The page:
If you’re new to the world of trading, you might be wondering what all the fuss is about candlesticks. Candlesticks are one of the most popular ways to visualize market data, and for a good reason. Candlestick patterns can provide valuable insights into market sentiment and potential future price movements. In this blog post, we’ll cover an essential candlestick pattern that every trader should know.
- The hammer pattern is a bullish reversal pattern that forms after a period of decline. The long lower shadow indicates that sellers attempted to push prices lower but were unable to sustain the selling pressure. The small body shows that the bulls were able to regain control of the market and close near the highs of the session. This pattern is considered more reliable if it forms after a prolonged decline.
- The inverted hammer pattern has a small body with a long upper shadow. This indicates that buyers were unable to sustain their buying pressure and prices closed lower near the lows of the session. Again, this pattern is considered more reliable if it comes after an extended period of gains.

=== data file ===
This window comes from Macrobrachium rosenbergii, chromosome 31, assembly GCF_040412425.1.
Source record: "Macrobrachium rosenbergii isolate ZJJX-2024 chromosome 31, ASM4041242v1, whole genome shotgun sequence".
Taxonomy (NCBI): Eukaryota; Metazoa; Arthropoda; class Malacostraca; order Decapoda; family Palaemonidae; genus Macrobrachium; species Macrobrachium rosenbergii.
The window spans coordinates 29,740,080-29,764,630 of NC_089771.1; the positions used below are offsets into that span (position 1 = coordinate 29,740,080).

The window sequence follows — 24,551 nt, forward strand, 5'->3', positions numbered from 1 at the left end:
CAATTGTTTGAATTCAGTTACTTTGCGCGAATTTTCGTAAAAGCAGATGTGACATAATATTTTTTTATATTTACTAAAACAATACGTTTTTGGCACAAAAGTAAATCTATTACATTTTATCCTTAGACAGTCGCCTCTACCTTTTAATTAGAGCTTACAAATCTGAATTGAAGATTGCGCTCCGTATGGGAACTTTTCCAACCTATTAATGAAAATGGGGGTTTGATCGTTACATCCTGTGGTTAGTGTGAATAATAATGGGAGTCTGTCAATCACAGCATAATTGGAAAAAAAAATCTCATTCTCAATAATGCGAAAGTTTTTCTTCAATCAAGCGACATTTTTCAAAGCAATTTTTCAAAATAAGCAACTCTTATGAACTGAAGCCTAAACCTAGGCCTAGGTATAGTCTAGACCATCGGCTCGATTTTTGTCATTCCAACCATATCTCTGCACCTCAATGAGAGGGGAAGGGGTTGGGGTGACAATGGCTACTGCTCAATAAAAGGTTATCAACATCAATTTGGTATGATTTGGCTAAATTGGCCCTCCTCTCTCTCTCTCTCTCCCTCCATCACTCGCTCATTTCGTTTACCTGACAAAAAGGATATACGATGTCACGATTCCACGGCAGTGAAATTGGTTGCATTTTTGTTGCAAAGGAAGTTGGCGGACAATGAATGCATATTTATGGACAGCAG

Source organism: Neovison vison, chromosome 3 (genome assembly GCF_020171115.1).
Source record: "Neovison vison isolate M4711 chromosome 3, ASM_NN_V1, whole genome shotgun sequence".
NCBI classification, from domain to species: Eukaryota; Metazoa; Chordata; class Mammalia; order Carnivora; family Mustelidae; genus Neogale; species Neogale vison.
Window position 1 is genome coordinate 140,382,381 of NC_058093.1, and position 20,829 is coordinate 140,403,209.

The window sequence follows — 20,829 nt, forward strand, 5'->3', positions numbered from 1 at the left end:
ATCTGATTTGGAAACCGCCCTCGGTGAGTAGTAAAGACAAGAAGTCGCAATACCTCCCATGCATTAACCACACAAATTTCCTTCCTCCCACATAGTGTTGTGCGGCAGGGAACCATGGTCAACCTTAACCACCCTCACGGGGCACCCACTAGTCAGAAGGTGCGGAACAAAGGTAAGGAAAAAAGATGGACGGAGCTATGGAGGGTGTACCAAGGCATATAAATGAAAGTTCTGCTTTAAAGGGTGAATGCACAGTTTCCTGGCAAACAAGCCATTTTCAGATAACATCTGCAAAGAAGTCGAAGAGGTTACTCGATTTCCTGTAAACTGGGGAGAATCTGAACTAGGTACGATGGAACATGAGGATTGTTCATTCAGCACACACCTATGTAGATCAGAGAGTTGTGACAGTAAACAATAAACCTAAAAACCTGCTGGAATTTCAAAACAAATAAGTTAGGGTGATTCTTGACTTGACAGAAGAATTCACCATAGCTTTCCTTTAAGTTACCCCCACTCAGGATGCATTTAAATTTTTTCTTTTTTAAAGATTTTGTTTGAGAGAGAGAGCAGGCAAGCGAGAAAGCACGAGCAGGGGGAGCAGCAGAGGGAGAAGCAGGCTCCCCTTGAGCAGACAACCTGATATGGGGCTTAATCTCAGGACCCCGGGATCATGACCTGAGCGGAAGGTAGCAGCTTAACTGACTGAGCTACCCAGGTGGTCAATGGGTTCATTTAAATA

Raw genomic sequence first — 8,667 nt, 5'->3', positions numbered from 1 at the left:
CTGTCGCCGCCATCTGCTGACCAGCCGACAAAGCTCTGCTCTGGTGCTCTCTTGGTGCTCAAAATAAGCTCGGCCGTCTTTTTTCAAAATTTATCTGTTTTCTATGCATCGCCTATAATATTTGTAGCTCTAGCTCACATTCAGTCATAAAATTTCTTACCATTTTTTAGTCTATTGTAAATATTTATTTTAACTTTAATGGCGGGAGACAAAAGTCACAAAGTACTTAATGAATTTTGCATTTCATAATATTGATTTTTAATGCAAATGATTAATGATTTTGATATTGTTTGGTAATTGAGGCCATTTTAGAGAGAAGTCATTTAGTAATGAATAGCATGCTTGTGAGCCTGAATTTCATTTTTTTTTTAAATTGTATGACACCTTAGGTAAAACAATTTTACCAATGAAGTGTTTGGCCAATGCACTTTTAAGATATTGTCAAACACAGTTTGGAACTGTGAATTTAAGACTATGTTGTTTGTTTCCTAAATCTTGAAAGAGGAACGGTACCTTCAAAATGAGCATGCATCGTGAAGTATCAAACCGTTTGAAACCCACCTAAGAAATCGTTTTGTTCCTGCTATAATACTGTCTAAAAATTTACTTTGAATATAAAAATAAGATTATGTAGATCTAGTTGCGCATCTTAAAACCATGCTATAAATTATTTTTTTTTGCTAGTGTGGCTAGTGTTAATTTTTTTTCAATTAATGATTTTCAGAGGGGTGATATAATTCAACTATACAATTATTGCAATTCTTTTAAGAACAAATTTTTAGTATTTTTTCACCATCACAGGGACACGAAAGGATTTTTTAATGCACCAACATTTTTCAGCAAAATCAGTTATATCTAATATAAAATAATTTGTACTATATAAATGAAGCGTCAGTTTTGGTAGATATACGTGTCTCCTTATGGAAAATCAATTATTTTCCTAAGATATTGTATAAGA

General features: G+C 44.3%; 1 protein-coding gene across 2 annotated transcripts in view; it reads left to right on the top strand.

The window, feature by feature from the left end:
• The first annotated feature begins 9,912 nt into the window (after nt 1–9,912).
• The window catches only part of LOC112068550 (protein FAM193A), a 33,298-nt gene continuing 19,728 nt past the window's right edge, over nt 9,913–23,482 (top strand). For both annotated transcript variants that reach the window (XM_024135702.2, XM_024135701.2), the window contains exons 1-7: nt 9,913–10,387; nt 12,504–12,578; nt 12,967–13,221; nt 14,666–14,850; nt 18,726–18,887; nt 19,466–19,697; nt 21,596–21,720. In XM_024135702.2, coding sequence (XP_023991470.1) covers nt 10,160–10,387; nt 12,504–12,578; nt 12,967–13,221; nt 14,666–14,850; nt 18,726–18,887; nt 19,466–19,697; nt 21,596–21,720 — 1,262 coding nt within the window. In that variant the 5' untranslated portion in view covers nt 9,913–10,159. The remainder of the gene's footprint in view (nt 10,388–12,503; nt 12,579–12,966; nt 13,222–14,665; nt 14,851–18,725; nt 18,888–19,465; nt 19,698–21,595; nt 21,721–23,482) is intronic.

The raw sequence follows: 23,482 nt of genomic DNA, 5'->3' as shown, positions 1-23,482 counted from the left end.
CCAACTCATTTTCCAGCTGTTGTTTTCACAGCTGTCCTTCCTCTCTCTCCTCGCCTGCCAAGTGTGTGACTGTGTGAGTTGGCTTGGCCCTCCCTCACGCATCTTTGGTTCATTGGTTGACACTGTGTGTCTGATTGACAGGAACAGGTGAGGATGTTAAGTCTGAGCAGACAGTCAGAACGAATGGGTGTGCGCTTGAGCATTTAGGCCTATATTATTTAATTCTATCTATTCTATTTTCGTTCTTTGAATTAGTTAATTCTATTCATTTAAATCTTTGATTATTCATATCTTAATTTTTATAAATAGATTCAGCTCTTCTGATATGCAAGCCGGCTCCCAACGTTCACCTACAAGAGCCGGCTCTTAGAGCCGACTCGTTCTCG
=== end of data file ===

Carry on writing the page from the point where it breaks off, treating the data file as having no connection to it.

- The shooting star pattern is a bearish reversal pattern that consists of a small body with a long upper shadow and little or no lower shadow. This pattern indicates that buyers were able to push prices higher but were ultimately overpowered by sellers who sent prices sharply lower by the close. A shooting star is considered more reliable if it appears after an extended rally or at resistance levels.
- The hanging man pattern has a small body with a long upper shadow and little or no lower shadow. This indicates that sellers were able to push prices lower but ultimately ran out of steam near the end of the session, and prices closed higher near their highs for the day. Much like the shooting star, this pattern is considered more reliable when it appears after an extended decline or at key support levels
- The bullish engulfing pattern is composed of two candles: a small candle followed by a large candle whose body completely engulfs (or “engulfs”) the previous candle’s body. This type of candlestick typically forms at market bottoms and can signal either continuation or reversal depending on market context.
Candlesticks are one of the most popular ways to visualize market data for a reason: they provide valuable insights into market sentiment and potential future price movements. While no single indicator is perfect, understanding how these candlestick patterns work can give you a leg up on your competition.